Ward Wednesdays: The Land We Love

Ward Wednesdays: The Land We Love

‘O Ke’alekūpuna ke kilo, nāna nō e kuhikuhi nei i ke ala e naue aku ai.

The pathways once traversed by our ancestors are the same paths that we should follow toward success. Just as Victoria Ward cared for her beloved land, so to do we; following in her footsteps to preserve her unique heritage.

Flash back to the early 1870s and you’ll see a version of Honolulu that stands in stark contrast to the hustle and bustle that defines the city today. Traffic was nonexistent and almost all commerce was relegated to a few blocks near the harbor and Downtown. At the time, Kaka’ako was a nearly empty stretch of land and most of the city’s residents regarded it as a dusty destination too far removed from the port. However, CP Ward—a southern entrepreneur who immigrated to Honolulu in 1853—saw something different.

Archive picture of Ward Estate

The view from the Ward estate was picturesque to say the least.

In addition to his responsibilities at the harbor where he worked at the Custom House overseeing the majority of the goods that came into port—CP held a variety of side jobs, including a lucrative livery and dray business that required him to stable a small herd of horses. With a soft spot in his heart for animals, CP wanted all of his horses to have the highest quality of life possible. He made it his mission to find land that could be used to pasture his herd after a long day working. Soon, near present day Kaka’ako, he found the perfect acreage.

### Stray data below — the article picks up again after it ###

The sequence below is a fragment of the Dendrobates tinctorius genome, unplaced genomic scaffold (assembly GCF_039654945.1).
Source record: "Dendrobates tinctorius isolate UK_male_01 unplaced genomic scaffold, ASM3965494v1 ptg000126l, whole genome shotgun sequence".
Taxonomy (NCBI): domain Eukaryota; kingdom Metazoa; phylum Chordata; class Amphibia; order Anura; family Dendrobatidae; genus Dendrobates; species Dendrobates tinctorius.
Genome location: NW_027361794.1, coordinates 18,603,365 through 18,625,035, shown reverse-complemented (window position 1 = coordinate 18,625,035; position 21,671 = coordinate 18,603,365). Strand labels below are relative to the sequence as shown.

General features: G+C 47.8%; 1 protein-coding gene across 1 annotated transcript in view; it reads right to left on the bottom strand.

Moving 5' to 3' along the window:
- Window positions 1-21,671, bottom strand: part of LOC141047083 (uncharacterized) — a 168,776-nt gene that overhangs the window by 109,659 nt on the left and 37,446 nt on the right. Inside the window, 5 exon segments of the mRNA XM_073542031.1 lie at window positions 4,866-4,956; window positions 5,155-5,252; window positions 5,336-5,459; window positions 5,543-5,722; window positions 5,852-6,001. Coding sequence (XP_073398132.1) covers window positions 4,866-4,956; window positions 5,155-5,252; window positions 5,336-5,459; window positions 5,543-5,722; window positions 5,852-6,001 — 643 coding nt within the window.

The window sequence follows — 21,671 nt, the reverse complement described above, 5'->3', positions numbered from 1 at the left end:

Located near King Street and Kapi’olani Boulevard, CP saw great potential in the area. With deep soil, fresh spring water, and a fishpond, this swath of land on what was then considered the outskirts of the city, proved idyllic for the Wards. The family dubbed it “The Land We Love” and morphed it into one of the most beautiful pieces of property in the city. Just a few years later, the Wards purchased 77 acres of land that fronted their new home and ran all the way to the sea. Today, Ward Warehouse and Ward Centre occupy this coastal area.

Upon acquiring this substantial amount of property that stretched from present-day Thomas Square all the way to the reefs of Kaka’ako (at the time, it was possible to purchase the reef and subsequent fishing rights) the Ward ‘ohana built the family home, which came to be known as Dixie, and raised their children who would go on to make history in Honolulu. Today, as Honolulu continues to evolve, the land that CP Ward originally tilled, is undergoing its latest metamorphosis as it transitions into a residential and retail hub of the city, and it all began with CP Ward.